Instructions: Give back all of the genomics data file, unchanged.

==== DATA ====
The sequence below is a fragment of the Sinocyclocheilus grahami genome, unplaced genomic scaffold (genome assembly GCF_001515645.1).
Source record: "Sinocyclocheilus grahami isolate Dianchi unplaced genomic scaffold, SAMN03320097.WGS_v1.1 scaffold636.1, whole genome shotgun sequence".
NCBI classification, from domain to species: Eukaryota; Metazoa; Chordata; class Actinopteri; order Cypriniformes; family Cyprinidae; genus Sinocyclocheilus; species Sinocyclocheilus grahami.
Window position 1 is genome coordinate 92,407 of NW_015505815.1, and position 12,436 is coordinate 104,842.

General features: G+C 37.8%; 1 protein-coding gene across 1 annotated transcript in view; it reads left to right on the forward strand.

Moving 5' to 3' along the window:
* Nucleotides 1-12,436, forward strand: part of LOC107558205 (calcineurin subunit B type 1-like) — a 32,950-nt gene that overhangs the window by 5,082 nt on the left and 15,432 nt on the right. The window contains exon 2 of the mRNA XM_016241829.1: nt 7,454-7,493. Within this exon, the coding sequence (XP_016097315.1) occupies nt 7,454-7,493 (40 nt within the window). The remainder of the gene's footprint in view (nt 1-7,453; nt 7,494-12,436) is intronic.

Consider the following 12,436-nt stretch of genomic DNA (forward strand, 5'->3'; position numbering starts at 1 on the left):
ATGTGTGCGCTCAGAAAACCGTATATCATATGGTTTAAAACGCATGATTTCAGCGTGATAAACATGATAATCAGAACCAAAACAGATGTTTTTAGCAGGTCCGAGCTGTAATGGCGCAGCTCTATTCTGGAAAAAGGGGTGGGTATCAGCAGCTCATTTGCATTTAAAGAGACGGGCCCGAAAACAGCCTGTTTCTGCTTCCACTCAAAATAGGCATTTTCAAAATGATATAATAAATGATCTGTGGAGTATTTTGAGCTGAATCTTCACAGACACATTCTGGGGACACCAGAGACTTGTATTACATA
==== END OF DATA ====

The sequence below is a fragment of the Sinocyclocheilus grahami genome, unplaced genomic scaffold (genome assembly GCF_001515645.1).
Source record: "Sinocyclocheilus grahami isolate Dianchi unplaced genomic scaffold, SAMN03320097.WGS_v1.1 scaffold636.1, whole genome shotgun sequence".
NCBI classification, from domain to species: Eukaryota; Metazoa; Chordata; class Actinopteri; order Cypriniformes; family Cyprinidae; genus Sinocyclocheilus; species Sinocyclocheilus grahami.
Window position 1 is genome coordinate 92,407 of NW_015505815.1, and position 12,436 is coordinate 104,842.

General features: G+C 37.8%; 1 protein-coding gene across 1 annotated transcript in view; it reads left to right on the forward strand.

Moving 5' to 3' along the window:
* Nucleotides 1-12,436, forward strand: part of LOC107558205 (calcineurin subunit B type 1-like) — a 32,950-nt gene that overhangs the window by 5,082 nt on the left and 15,432 nt on the right. The window contains exon 2 of the mRNA XM_016241829.1: nt 7,454-7,493. Within this exon, the coding sequence (XP_016097315.1) occupies nt 7,454-7,493 (40 nt within the window). The remainder of the gene's footprint in view (nt 1-7,453; nt 7,494-12,436) is intronic.

Consider the following 12,436-nt stretch of genomic DNA (forward strand, 5'->3'; position numbering starts at 1 on the left):
ATGTGTGCGCTCAGAAAACCGTATATCATATGGTTTAAAACGCATGATTTCAGCGTGATAAACATGATAATCAGAACCAAAACAGATGTTTTTAGCAGGTCCGAGCTGTAATGGCGCAGCTCTATTCTGGAAAAAGGGGTGGGTATCAGCAGCTCATTTGCATTTAAAGAGACGGGCCCGAAAACAGCCTGTTTCTGCTTCCACTCAAAATAGGCATTTTCAAAATGATATAATAAATGATCTGTGGAGTATTTTGAGCTGAATCTTCACAGACACATTCTGGGGACACCAGAGACTTGTATTACATA